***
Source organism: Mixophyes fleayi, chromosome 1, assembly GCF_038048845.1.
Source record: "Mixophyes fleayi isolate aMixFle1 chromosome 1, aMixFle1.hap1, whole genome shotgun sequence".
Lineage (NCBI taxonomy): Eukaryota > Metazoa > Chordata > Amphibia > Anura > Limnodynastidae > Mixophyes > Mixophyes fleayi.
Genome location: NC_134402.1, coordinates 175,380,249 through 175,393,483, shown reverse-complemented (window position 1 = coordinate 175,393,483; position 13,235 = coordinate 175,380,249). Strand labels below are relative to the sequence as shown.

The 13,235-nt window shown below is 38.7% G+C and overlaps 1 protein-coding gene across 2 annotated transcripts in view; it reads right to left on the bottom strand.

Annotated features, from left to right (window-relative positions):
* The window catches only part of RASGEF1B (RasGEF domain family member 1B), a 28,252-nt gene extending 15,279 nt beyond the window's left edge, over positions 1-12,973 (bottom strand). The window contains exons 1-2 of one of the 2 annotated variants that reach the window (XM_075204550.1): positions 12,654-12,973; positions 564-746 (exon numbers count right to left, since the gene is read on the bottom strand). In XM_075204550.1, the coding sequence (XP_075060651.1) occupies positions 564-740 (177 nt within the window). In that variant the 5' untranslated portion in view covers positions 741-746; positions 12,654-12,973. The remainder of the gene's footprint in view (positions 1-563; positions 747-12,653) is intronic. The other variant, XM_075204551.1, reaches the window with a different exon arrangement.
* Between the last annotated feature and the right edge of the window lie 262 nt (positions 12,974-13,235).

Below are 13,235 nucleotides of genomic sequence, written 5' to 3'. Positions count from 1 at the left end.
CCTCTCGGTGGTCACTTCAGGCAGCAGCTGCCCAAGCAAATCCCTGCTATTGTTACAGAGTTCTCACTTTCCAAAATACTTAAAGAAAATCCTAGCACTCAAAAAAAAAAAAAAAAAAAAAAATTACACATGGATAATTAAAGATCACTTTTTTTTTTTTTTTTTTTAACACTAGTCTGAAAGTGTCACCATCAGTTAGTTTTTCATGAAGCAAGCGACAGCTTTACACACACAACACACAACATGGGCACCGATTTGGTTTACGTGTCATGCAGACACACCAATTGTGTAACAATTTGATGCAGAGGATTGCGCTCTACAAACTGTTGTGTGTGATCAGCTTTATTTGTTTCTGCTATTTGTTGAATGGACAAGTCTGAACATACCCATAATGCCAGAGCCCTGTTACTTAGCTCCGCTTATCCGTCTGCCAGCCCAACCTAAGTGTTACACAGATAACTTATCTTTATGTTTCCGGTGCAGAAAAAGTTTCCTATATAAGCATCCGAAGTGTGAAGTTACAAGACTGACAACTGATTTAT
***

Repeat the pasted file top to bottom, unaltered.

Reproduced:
Source organism: Mixophyes fleayi, chromosome 1, assembly GCF_038048845.1.
Source record: "Mixophyes fleayi isolate aMixFle1 chromosome 1, aMixFle1.hap1, whole genome shotgun sequence".
Lineage (NCBI taxonomy): Eukaryota > Metazoa > Chordata > Amphibia > Anura > Limnodynastidae > Mixophyes > Mixophyes fleayi.
Genome location: NC_134402.1, coordinates 175,380,249 through 175,393,483, shown reverse-complemented (window position 1 = coordinate 175,393,483; position 13,235 = coordinate 175,380,249). Strand labels below are relative to the sequence as shown.

The 13,235-nt window shown below is 38.7% G+C and overlaps 1 protein-coding gene across 2 annotated transcripts in view; it reads right to left on the bottom strand.

Annotated features, from left to right (window-relative positions):
* The window catches only part of RASGEF1B (RasGEF domain family member 1B), a 28,252-nt gene extending 15,279 nt beyond the window's left edge, over positions 1-12,973 (bottom strand). The window contains exons 1-2 of one of the 2 annotated variants that reach the window (XM_075204550.1): positions 12,654-12,973; positions 564-746 (exon numbers count right to left, since the gene is read on the bottom strand). In XM_075204550.1, the coding sequence (XP_075060651.1) occupies positions 564-740 (177 nt within the window). In that variant the 5' untranslated portion in view covers positions 741-746; positions 12,654-12,973. The remainder of the gene's footprint in view (positions 1-563; positions 747-12,653) is intronic. The other variant, XM_075204551.1, reaches the window with a different exon arrangement.
* Between the last annotated feature and the right edge of the window lie 262 nt (positions 12,974-13,235).

Below are 13,235 nucleotides of genomic sequence, written 5' to 3'. Positions count from 1 at the left end.
CCTCTCGGTGGTCACTTCAGGCAGCAGCTGCCCAAGCAAATCCCTGCTATTGTTACAGAGTTCTCACTTTCCAAAATACTTAAAGAAAATCCTAGCACTCAAAAAAAAAAAAAAAAAAAAAAATTACACATGGATAATTAAAGATCACTTTTTTTTTTTTTTTTTTTAACACTAGTCTGAAAGTGTCACCATCAGTTAGTTTTTCATGAAGCAAGCGACAGCTTTACACACACAACACACAACATGGGCACCGATTTGGTTTACGTGTCATGCAGACACACCAATTGTGTAACAATTTGATGCAGAGGATTGCGCTCTACAAACTGTTGTGTGTGATCAGCTTTATTTGTTTCTGCTATTTGTTGAATGGACAAGTCTGAACATACCCATAATGCCAGAGCCCTGTTACTTAGCTCCGCTTATCCGTCTGCCAGCCCAACCTAAGTGTTACACAGATAACTTATCTTTATGTTTCCGGTGCAGAAAAAGTTTCCTATATAAGCATCCGAAGTGTGAAGTTACAAGACTGACAACTGATTTAT